Laser-driven fusion’s internal energies not matching up with predictions

Enlarge / Where the action happens inside the National Ignition Facility. (credit: Damien Jemison/LLNL)

On Monday, a paper was released that describes some confusing results from the National Ignition Facility, which uses a lot of very energetic lasers focused on a small target to begin a fusion reaction. Over the past few years, the facility has passed some key milestones, including ignition of fusion and creating what’s termed a burning plasma.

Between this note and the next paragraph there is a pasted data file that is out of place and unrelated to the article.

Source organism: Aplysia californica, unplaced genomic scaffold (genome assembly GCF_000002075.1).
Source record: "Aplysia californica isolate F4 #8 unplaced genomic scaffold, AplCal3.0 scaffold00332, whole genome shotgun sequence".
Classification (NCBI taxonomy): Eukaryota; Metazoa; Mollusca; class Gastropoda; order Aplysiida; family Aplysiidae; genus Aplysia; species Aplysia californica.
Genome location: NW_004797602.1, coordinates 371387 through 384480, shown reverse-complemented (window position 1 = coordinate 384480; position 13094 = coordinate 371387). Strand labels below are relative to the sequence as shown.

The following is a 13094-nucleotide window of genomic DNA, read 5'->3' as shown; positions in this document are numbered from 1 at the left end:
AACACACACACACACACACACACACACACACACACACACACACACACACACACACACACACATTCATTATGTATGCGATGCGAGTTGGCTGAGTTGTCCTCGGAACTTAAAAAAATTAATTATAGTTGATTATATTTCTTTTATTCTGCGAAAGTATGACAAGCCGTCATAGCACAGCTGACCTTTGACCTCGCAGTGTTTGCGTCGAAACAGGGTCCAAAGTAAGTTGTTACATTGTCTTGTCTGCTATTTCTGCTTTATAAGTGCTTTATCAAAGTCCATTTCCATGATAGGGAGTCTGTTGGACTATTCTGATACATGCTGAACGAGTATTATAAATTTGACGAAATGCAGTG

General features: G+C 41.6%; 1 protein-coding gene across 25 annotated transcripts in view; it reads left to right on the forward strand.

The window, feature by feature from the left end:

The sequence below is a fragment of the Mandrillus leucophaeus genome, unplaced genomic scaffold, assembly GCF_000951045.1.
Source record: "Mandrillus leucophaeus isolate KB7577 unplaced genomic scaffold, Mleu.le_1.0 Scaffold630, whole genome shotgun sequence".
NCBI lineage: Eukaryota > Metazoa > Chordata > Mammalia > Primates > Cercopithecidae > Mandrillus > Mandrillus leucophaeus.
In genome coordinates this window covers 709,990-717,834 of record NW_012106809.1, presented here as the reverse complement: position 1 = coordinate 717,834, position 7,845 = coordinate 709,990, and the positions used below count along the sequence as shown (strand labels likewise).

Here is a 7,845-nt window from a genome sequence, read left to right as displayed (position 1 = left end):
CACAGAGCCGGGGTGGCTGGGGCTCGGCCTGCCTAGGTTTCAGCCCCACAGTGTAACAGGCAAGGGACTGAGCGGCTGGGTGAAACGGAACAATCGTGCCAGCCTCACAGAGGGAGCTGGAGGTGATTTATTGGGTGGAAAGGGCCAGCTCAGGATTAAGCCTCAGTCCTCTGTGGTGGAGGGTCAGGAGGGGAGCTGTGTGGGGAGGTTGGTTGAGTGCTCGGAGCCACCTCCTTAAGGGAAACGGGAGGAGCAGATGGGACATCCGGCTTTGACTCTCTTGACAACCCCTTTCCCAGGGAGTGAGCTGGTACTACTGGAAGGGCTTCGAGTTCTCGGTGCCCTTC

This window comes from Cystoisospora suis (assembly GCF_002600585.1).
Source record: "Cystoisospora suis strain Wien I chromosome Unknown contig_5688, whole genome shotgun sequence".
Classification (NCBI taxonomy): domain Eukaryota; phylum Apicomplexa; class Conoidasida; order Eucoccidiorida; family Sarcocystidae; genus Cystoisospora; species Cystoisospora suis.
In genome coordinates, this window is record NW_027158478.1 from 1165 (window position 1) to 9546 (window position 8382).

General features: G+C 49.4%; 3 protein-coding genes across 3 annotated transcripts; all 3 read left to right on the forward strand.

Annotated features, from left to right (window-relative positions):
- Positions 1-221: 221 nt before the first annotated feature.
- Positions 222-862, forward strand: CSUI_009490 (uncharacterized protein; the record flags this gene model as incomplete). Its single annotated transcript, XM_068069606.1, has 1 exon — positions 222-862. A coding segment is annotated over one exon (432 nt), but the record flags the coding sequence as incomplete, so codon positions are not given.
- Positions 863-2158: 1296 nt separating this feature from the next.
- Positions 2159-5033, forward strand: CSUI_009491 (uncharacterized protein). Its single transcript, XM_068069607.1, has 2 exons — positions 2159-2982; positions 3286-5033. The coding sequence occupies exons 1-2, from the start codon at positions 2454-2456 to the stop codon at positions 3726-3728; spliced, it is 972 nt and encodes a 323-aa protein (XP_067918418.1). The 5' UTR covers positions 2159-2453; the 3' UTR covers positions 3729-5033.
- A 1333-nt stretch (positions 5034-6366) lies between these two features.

Now, researchers have analyzed the properties of the plasma as it experiences these high-energy states. And to their surprise, they found that burning plasmas appear to behave differently from those that have experienced ignition. At the moment, there’s no obvious explanation for the difference.

Ignition vs. burning

In the experiments at issue here, the material being used for fusion is a mix of tritium and deuterium, two heavier isotopes of hydrogen. These combine to produce a helium atom, leaving a spare neutron that’s emitted; the energy of the fusion reaction is released in the form of a gamma ray.

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